2. Use an information token (limited in supply) to give one piece of information to one other player; the allowed types of information are explained below.
  3. Choose a card from your hand to discard, and regain an information token for future use.

The information you can give to a player to choosing a single feature (a specific rank or color), and pointing to all cards in that player’s hand that have that feature. Example: “these two cards are green”, or “this card is a 4”. House rules dictate whether “no cards are blue” is a valid piece of information. Officially—I like to think it’s in the spirit of the blue-eyed islander’s puzzle where “someone has blue eyes”—you must be able to point at something to reveal information about it.

So the game involves some randomness (the draw), and some resource management (the information tokens), but the heart of the game is figuring out how to convey as much information as possible in a single clue.

Just like the blue-eyed islander’s puzzle, giving a public piece of information to one player can indicate much more. Imagine their are 4 players. I can see your hand, but if, after looking at your hand, I decide instead to give Blair a clue, that gives you information that what’s in Blair’s hand is more valuable for me to reveal to her than what’s in your hand would be to reveal to you.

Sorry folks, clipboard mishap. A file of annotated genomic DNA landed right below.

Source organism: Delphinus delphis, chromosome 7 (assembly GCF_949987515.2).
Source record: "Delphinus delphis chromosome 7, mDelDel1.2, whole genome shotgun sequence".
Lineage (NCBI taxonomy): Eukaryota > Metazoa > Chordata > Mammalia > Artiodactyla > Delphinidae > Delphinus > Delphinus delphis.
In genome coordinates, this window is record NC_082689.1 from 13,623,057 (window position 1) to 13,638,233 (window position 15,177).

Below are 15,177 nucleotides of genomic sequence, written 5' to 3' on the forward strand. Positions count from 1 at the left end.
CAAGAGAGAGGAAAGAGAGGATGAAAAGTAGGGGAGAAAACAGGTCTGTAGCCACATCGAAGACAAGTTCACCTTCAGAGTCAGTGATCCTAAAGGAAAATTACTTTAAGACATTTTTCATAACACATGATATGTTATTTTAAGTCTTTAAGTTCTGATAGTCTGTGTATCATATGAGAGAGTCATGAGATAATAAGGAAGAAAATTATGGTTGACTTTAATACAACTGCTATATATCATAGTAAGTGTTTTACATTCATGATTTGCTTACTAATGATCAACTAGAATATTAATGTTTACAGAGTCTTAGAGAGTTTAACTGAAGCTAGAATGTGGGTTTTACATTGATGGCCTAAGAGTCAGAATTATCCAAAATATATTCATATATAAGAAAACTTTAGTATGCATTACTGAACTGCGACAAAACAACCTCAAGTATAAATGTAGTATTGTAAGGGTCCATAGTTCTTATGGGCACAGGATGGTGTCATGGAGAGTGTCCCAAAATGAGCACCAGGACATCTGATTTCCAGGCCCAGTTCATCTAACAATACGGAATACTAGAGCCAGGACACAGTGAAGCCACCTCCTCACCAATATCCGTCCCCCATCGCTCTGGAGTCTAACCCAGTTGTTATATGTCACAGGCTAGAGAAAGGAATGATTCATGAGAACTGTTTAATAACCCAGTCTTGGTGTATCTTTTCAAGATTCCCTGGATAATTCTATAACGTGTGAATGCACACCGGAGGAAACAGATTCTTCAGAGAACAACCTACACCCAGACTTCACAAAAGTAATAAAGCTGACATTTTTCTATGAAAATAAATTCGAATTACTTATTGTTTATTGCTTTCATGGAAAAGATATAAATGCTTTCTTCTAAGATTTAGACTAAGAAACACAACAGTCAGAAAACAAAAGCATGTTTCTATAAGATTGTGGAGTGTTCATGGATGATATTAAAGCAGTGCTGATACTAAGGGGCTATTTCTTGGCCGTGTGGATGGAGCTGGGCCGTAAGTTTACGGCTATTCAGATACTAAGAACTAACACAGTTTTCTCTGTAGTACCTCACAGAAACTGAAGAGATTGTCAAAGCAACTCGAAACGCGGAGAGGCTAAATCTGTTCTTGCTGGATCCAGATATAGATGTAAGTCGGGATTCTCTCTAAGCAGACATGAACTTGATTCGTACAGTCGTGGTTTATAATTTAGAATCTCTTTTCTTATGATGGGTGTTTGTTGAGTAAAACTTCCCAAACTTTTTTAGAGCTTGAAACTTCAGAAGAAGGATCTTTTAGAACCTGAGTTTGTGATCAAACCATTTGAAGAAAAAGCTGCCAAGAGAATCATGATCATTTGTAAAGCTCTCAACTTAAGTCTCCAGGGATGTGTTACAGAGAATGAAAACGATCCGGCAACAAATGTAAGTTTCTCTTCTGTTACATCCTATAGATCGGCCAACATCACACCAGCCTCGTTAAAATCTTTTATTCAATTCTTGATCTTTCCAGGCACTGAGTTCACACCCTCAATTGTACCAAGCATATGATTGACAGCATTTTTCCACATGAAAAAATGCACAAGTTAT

Another trick: say I know I have a 4, and say it’s the beginning of the game where 4’s are not playable, and the board has a blue 1 on it. If you play before me and you tell me that that same 4 and a second card are both blue, what does that tell me? It was certainly somewhat redundant: you told me more information about a card I knew was not playable, and seemingly not super-helpful information about a second card. After some reflection you can often infer that not only is the second card a blue 2, but also that you have at least one more 2 elsewhere in your hand that’s not immediately playable. That’s a lot of information!

The idea of common knowledge takes it down a rabbit hole that I haven’t quite gotten my head around, but which makes the game continually fun. If I know that you know that I can infer the above scenario with the blue 2, then you not giving me that clue tells me that either that situation isn’t present in my hand, or else that whatever information you’re instead giving to Matthieu is a higher priority. The more the group can understand to be commonly inferable (say, discussing strategies before starting the game), the more one can take advantage of common knowledge. The game starts to feel like a logical olympiad, where your worst enemy is your fallible memory, and if people aren’t playing at the same level, relying too much on an inference your teammate didn’t intend can cause grave mistakes!

It’s a guaranteed hit at your next gathering of logic-loving mathemalites!